Posted by Pernille Ripp | August 19, 2011, 12:37 pm
  6. AMEN. I was at a workshop this summer at which the presenter shared a little-known statistic: people who graduate from high school live, on average, almost a decade longer than those who do not. If that doesn’t speak to the importance of the work we do, I don’t know what does.

    I have, for a long time, bristled at the hypocrisy you described so well here. As teachers, we are expected to be completely unconcerned with our level of compensation. To do otherwise (as recent events here in WI suggest, even to insist that starting teachers make something more than poverty-level wages) is to risk being labled “greedy,” and “selfish.” Yet, in virtually any other professional field, no one considers it unreasonable to expect compensation reflective of one’s educational attainment, expertise, and service to society.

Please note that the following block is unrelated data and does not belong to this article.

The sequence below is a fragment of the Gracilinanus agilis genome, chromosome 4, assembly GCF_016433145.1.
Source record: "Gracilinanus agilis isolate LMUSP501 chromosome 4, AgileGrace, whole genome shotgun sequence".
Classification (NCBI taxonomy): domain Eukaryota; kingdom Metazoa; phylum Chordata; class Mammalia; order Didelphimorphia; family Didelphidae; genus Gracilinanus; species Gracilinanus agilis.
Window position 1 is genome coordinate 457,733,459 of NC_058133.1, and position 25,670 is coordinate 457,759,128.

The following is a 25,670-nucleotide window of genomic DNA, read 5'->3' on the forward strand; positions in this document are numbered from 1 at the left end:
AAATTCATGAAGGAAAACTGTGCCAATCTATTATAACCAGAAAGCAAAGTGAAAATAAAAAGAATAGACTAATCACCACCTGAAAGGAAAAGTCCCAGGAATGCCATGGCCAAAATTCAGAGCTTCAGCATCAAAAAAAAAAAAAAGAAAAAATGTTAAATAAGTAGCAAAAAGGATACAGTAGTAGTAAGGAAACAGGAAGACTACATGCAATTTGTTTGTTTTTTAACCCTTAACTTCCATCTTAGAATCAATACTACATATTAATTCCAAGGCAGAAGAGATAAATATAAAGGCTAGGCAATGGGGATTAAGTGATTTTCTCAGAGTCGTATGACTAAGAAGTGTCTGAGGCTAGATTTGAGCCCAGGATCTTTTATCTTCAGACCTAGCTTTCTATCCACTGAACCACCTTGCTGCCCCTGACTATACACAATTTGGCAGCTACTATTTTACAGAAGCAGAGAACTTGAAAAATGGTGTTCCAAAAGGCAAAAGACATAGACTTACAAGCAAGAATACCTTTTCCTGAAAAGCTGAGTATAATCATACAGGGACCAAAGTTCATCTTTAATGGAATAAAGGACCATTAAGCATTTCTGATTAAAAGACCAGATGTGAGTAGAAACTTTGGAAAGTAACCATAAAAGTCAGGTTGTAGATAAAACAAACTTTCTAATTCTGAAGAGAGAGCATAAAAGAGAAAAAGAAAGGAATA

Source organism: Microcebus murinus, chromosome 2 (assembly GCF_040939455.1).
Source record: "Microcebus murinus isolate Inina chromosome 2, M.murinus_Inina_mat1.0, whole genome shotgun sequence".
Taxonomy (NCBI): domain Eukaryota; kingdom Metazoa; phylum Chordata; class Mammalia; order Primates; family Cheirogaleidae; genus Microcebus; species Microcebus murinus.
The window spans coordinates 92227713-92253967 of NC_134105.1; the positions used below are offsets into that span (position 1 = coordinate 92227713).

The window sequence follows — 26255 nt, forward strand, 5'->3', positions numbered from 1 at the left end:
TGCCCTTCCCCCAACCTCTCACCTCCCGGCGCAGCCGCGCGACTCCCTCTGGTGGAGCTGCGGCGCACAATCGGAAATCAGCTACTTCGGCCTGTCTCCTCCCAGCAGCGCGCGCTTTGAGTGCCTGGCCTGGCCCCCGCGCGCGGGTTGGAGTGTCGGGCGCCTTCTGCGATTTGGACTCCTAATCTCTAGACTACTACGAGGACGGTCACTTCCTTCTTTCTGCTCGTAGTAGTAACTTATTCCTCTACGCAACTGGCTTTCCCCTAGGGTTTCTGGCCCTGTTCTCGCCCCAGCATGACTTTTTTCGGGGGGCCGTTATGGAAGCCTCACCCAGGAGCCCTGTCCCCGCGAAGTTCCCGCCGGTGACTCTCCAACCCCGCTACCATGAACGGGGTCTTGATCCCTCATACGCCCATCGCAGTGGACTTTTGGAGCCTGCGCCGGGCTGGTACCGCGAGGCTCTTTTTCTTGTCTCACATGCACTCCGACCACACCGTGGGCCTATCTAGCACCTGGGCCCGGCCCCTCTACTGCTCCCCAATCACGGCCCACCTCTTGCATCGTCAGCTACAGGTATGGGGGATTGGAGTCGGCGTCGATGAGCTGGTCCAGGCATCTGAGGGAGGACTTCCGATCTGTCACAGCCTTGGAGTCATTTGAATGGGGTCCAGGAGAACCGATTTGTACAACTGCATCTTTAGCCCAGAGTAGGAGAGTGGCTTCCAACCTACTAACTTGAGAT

In angry rants over the past several months, I’ve expressed frustration about this again and again. I never expected a six-figure salary when I went into education, and I’m certainly not asking for one. But this isn’t the Peace Corps, either. I worked hard for my degree(s) and I work damn hard for the students in my care, lengthening and enriching their lives in the process. Isn’t that deserving of compensation that would at least allow me to support my family?

    Posted by Virginia Welle | August 21, 2011, 12:30 am
  7. Virginia, Yes yes yes! I don’t expect 6 figures but being able to pay my bills would be nice. I wonder how much our traditional low pay scale has to do with this being regarded a woman’s job for so many years? It seems most of the high paying jobs were typically considered men’s work.